Why ACOs will fail—but how delivery reform can succeed

Model built on 'untenable assumptions,' Harvard experts argue

Dan Diamond, Managing Editor

Hundreds of hospitals, doctors, and other providers continue to roll out accountable care organizations, hoping that the collaborative model will help cut health costs and improve care quality.

But Clayton Christensen, the famed Harvard Business School professor who coined the term "disruptive innovation," has a message for health care leaders that may be a bit, well, disruptive.

"The number of ACOs will continue to increase," Christensen and two co-authors write in Tuesday's Wall Street Journal.

"We believe that many of them will not succeed."

Christensen and co-authors: Three challenges facing ACO model

According to Christensen and his fellow authors—Jeffrey Flier, dean of the faculty of medicine at Harvard University and professor of medicine at Harvard Medical School, and Vineeta Vijayaraghavan, a senior research fellow at Innosight Institute—the ACO model is built on three untenable assumptions.

Authors: ACOs can't change physician behavior on their own
In order for ACOs to achieve their goals of improving care and cost, "most doctors will need to change some of their approaches to treating patients," the authors write, such as further relying on evidence-based protocols or moving more care away from hospitals and to lower-cost sites.

However, physician behavior has been molded by years of interaction with fellow doctors, hospitals, and insurers, and ACOs are not currently "designed or equipped to transform physician behaviors on the scale that will be needed," Christensen and his co-authors conclude.

Authors: ACOs won't change patient behavior on their own, either
As currently constructed, many ACOs let patients obtain care anywhere they choose—a deliberate break from the HMO model, which was widely adopted in the 1980s and 1990s, but became unpopular for relying on "gatekeepers" to restrict access to high-cost specialists.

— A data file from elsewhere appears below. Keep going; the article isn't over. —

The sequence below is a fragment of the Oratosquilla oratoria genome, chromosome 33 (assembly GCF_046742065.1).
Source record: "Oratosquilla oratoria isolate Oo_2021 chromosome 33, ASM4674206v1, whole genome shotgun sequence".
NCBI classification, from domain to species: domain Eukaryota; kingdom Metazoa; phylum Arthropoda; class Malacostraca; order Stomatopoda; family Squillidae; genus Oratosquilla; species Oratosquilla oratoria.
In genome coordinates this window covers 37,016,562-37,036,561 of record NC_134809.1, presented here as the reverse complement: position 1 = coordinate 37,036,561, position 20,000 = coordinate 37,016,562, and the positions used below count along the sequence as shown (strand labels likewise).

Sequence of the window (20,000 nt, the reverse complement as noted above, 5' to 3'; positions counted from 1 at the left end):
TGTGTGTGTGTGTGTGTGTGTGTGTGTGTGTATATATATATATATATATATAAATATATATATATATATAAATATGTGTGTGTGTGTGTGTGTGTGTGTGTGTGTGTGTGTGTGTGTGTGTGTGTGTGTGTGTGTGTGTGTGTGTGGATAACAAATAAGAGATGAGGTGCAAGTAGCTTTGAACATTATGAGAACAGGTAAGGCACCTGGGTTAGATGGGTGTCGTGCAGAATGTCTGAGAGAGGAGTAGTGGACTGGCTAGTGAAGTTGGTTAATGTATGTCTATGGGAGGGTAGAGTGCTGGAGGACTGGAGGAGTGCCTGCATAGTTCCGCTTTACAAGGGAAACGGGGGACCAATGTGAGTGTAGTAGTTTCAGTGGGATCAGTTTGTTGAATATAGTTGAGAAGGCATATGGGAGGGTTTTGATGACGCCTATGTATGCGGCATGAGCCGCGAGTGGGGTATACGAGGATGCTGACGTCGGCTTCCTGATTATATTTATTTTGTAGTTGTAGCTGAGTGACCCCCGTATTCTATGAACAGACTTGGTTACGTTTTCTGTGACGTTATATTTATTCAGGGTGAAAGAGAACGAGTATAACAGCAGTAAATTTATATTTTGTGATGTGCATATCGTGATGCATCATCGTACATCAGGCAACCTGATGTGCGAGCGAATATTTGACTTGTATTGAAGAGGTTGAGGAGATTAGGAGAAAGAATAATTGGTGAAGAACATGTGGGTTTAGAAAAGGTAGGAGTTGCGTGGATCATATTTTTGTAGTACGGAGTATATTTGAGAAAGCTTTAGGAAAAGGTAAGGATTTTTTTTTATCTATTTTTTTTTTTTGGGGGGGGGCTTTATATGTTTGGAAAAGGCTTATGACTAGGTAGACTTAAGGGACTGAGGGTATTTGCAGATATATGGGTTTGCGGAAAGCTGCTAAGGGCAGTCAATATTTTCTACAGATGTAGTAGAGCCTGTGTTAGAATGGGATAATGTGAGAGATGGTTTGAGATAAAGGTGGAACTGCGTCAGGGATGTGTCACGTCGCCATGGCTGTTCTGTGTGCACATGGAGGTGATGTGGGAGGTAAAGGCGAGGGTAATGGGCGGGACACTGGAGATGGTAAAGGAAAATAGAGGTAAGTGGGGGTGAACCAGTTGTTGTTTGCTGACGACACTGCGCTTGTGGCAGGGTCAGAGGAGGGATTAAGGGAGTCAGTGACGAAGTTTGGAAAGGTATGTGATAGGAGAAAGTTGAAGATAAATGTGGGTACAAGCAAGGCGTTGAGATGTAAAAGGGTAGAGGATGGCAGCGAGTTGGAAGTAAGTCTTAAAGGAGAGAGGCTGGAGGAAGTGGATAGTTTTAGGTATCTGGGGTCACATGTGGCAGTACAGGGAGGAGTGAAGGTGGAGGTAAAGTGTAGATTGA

However, this freedom means that patients won't be steered toward the most cost-effective, high-quality providers, the authors write.

Authors: ACOs won't save money on a grand scale
Even if the nation's new ACOs successfully hit their cost and quality goals, their impact on cost control would be relatively miniscule; the Congressional Budget Office has estimated that the 32 Pioneer ACOs' savings would optimally total $1.1 billion over the next five years, a drop in the bucket of more than $2 trillion in Medicare spending over the same period. And other reforms, such as adding millons of newly insured patients to the system, are bound to simultaneously drive up the nation's health care bill.

"No dent in costs is possible until the structure of health care is fundamentally changed," the authors conclude.

Roades: Difficult transition ahead

Christensen and his co-authors get it “exactly right,” according to Chas Roades, the Advisory Board’s Chief Research Officer.

Namely: To successfully hit their goals of lowering cost and boosting quality, providers need to do much more than just shift incentives.

“This transition is hard,” Roades told the Daily Briefing, “and physicians won’t just change the way they deliver care overnight—transforming care delivery will require a shared approach in which hospitals and doctors work together to develop new approaches and care protocols."

Roades suggests that the real shift will be a move toward "a more distributed model of care delivery, with new roles and responsibilities for doctors, nurses, and other clinicians."

"And the hardest part of all will be engaging patients in the new model of care," Roades concludes, pointing to his recent essay on patient engagement in Health Affairs. "Without patient buy-in, the current model will be very hard to change."


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